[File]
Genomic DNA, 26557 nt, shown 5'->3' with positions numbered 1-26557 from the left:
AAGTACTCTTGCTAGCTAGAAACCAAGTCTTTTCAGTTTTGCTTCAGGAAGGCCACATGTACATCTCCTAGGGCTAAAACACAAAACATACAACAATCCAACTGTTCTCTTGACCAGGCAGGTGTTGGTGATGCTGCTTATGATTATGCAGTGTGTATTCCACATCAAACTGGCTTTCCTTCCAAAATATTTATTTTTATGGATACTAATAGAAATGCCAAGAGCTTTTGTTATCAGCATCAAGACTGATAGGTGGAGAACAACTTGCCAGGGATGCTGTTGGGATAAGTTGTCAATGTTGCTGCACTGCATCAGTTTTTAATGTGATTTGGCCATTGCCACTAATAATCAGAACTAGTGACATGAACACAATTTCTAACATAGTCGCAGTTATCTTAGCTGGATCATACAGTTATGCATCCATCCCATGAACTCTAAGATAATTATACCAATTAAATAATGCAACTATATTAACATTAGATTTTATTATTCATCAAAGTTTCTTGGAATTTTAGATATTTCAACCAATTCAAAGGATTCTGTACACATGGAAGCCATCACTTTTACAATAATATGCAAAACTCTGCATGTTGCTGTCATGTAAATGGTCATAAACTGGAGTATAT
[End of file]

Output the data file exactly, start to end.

Genomic DNA, 26557 nt, shown 5'->3' with positions numbered 1-26557 from the left:
AAGTACTCTTGCTAGCTAGAAACCAAGTCTTTTCAGTTTTGCTTCAGGAAGGCCACATGTACATCTCCTAGGGCTAAAACACAAAACATACAACAATCCAACTGTTCTCTTGACCAGGCAGGTGTTGGTGATGCTGCTTATGATTATGCAGTGTGTATTCCACATCAAACTGGCTTTCCTTCCAAAATATTTATTTTTATGGATACTAATAGAAATGCCAAGAGCTTTTGTTATCAGCATCAAGACTGATAGGTGGAGAACAACTTGCCAGGGATGCTGTTGGGATAAGTTGTCAATGTTGCTGCACTGCATCAGTTTTTAATGTGATTTGGCCATTGCCACTAATAATCAGAACTAGTGACATGAACACAATTTCTAACATAGTCGCAGTTATCTTAGCTGGATCATACAGTTATGCATCCATCCCATGAACTCTAAGATAATTATACCAATTAAATAATGCAACTATATTAACATTAGATTTTATTATTCATCAAAGTTTCTTGGAATTTTAGATATTTCAACCAATTCAAAGGATTCTGTACACATGGAAGCCATCACTTTTACAATAATATGCAAAACTCTGCATGTTGCTGTCATGTAAATGGTCATAAACTGGAGTATAT